Detecting Karst At Friesenhahn Cave Using 3D Electrical Resistivity

Dr. Keith N. Muhlestein, PG, REM, from the University of Texas at San Antonio’s Environmental Science and Engineering department, used AGI equipment for an electrical resistivity survey to image Karst regions within Friesenhahn Cave in Texas. 


Friesenhahn Cave is located near the Balcones Escarpment along the Edwards Plateau of central Texas in northern Bexar County. It is well known as a Pleistocene epoch predator cave. It contains an exceptional variety of megafauna fossils including Homotherium serum, the scimitar cat, and Mammuthus columbi, or Mammoth.

Today, the area around the cave is completely built out in residential neighborhoods and gas stations. A tiny preserve, around 3 acres, surrounds the cave and provides a sliver of habitat for birds, bugs, and bunnies. It is covered with a mix of vegetation common to the area such as juniper, oak, and mesquite as well as various grasses and understory growth.

The full extent of the cave system has not been defined due to rock and sediment filling the lower portions of the cave making them inaccessible. Significant volumes of water drain into the cave and flow through it to parts unknown.

The Pleistocene cave entrance has long since collapsed, possibly in the Pleistocene, and is currently inaccessible. The present day entrance consists of a nine-meter-deep vertical shaft formed by solution and collapse. It is currently rigged with a ladder for easy access to the cave pit. This current entrance passes through the lower Edwards formation and is a conduit to the Edwards Aquifer. The known cave dimensions are roughly 10 meters measured horizontally from east to west, and 20 meters north to south.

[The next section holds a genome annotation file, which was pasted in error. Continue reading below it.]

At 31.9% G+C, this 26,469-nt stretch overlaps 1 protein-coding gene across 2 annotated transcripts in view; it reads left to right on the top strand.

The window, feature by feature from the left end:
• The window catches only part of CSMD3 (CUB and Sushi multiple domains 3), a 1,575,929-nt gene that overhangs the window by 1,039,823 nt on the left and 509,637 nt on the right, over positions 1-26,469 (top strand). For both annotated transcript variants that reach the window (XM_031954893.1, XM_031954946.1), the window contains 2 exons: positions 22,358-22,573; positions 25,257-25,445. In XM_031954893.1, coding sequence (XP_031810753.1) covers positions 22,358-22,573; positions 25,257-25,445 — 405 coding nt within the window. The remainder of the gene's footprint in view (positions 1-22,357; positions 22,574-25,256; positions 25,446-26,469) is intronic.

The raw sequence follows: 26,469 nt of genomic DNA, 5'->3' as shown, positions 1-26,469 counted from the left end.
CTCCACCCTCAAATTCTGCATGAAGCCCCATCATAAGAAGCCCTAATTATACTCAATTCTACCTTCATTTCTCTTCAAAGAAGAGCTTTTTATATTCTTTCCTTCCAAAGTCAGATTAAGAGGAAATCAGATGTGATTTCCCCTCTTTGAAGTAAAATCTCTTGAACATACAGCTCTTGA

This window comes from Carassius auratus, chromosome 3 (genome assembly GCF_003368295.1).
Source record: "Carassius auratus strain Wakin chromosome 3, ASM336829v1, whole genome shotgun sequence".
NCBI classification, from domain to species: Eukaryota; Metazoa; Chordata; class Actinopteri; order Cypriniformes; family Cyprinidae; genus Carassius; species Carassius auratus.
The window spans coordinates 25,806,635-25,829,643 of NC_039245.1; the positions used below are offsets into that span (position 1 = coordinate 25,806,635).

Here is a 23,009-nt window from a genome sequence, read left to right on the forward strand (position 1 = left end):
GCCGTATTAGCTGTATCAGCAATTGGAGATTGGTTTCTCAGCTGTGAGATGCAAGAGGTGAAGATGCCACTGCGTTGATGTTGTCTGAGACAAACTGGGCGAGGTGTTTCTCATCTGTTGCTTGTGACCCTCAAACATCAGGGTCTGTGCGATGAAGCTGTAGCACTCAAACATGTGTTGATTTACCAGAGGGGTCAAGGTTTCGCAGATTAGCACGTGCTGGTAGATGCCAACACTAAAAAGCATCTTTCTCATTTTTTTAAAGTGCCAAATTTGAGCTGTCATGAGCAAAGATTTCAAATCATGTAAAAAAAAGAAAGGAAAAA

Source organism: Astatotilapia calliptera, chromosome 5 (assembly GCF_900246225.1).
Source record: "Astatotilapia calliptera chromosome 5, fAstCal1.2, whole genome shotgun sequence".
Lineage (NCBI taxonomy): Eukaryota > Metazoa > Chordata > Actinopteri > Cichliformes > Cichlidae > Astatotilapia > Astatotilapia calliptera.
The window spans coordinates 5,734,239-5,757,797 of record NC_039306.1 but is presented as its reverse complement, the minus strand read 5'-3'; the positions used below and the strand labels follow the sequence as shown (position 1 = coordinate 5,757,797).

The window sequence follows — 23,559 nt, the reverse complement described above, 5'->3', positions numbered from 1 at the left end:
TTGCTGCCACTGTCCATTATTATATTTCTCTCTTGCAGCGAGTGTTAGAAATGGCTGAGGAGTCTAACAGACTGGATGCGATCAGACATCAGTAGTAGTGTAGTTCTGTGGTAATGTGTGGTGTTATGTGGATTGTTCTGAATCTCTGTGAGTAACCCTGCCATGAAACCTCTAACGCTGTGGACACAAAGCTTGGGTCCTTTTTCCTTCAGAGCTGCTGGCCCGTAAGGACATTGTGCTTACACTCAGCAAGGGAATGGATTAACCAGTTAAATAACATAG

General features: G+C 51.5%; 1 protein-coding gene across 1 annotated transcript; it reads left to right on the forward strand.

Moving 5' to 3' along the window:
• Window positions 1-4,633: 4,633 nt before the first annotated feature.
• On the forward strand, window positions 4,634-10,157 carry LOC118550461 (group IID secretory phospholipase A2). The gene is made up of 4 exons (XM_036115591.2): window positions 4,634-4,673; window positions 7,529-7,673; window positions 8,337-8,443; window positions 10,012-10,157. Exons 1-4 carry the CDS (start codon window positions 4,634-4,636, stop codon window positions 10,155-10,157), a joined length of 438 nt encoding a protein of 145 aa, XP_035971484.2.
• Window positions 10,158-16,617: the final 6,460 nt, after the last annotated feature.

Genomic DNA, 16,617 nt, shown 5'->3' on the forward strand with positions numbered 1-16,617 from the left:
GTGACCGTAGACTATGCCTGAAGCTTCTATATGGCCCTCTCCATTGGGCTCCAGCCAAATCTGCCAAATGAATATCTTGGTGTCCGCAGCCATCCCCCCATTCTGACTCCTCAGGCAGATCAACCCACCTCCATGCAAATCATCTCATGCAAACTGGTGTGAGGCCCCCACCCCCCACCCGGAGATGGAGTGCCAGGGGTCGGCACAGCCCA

3D Electrical Survey Process & Results

The 3D electrical resistivity survey was designed to characterize the subsurface features using a dipole-dipole array. Four overlapping grids were laid out on the site with the corner of each of the four grids meeting directly over the vertical entrance of the cave. Each grid was set to five meter intervals for a total grid dimension of 35 meters by 55 meters. With one electrode overlap in both the X and Y directions, the dimension of the four joined grids is 70 meters by 110 meters.

EarthImager 3D was used for visualization of the 3D survey data and to statistically validate the 3-D data set. This arrangement provided a depth resolution of just over 12 meters.

The 3D electrical survey resistivity revealed substantially more cave than is currently known. It showed the cave extended deeper and significantly farther than previously thought. This evidence substantiates the dynamic recharge observations made by earlier researchers as well. 

The cave detection survey indicates additional void space associated with Friesenhahn and suggests that the cave is substantially greater in horizontal and vertical extent.